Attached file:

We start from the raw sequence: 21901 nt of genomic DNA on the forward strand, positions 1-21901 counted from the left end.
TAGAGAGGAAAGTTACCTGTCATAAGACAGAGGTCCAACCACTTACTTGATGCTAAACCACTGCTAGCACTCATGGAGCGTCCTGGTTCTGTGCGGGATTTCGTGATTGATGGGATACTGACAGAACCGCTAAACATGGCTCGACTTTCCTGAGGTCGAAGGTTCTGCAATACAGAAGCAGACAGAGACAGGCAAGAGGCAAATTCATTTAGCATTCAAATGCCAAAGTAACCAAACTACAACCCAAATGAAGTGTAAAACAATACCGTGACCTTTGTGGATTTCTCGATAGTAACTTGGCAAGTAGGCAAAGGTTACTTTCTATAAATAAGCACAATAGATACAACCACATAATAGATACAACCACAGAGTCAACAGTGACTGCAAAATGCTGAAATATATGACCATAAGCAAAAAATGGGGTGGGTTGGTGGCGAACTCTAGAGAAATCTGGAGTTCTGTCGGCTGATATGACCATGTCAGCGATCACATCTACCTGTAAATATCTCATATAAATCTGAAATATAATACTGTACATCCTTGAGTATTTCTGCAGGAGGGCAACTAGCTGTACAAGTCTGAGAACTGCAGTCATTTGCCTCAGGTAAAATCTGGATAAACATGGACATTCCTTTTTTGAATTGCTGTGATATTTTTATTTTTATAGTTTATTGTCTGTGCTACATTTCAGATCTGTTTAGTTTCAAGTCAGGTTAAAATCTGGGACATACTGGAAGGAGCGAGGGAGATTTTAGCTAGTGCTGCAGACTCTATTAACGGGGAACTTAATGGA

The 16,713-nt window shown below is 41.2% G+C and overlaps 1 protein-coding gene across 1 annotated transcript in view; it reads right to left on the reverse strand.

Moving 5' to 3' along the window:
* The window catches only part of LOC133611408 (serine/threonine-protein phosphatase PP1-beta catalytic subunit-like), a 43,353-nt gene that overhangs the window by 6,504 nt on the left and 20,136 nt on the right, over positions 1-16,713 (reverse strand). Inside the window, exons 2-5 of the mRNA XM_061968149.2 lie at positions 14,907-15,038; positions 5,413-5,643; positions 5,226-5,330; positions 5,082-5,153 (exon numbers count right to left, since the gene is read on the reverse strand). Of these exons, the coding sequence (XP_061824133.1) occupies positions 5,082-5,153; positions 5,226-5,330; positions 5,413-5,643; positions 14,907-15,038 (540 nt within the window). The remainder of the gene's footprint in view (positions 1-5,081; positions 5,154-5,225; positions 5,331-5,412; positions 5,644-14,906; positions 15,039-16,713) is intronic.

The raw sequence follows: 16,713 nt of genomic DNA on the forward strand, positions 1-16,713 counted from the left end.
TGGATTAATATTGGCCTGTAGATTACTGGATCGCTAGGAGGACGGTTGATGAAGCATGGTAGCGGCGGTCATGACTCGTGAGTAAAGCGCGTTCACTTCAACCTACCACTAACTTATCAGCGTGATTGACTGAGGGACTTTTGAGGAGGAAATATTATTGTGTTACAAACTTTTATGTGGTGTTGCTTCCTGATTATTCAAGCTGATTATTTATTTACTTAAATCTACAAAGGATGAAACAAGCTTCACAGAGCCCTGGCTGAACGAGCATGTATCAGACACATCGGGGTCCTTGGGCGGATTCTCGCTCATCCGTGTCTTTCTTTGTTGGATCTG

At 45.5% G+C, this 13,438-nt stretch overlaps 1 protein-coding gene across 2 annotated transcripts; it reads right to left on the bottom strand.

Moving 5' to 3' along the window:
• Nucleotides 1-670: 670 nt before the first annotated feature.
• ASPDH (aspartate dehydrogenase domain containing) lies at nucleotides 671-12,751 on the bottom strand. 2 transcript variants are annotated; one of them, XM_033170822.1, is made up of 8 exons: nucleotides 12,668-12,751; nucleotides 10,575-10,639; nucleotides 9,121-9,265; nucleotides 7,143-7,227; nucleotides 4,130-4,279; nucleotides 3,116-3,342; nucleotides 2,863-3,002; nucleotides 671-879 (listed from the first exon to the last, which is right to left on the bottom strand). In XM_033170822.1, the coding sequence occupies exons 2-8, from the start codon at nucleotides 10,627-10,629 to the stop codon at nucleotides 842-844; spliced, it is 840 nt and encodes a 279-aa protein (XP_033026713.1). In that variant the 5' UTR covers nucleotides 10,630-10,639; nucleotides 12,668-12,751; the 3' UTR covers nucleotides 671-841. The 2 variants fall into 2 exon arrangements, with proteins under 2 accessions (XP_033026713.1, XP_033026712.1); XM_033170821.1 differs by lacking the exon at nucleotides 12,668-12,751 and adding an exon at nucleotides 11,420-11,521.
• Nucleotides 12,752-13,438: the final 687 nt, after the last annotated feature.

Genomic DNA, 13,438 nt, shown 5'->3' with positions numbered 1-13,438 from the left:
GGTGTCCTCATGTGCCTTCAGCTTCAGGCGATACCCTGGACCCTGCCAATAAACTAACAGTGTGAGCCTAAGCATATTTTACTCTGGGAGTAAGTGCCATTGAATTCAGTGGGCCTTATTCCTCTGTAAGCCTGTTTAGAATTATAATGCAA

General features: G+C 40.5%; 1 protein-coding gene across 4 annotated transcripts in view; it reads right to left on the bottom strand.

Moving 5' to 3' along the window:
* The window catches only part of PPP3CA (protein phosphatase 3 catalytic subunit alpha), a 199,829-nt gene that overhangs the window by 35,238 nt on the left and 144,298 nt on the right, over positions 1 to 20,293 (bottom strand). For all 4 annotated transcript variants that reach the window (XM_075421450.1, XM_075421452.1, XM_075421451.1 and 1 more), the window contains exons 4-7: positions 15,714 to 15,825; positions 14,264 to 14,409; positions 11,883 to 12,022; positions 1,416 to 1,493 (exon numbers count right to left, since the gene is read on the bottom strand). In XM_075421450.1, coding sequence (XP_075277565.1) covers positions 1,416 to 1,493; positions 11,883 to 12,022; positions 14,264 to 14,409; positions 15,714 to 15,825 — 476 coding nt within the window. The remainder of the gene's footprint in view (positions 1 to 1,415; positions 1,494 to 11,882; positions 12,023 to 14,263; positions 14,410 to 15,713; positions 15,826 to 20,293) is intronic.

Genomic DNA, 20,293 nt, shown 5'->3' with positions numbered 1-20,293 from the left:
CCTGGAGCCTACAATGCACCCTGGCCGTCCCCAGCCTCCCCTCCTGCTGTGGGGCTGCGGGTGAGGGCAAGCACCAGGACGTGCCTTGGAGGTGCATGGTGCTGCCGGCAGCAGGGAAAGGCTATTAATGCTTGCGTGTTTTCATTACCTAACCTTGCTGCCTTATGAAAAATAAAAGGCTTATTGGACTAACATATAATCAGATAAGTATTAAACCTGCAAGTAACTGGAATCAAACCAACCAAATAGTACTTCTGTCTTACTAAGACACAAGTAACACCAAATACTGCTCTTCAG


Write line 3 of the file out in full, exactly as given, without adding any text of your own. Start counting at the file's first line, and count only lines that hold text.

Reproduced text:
The 16,713-nt window shown below is 41.2% G+C and overlaps 1 protein-coding gene across 1 annotated transcript in view; it reads right to left on the reverse strand.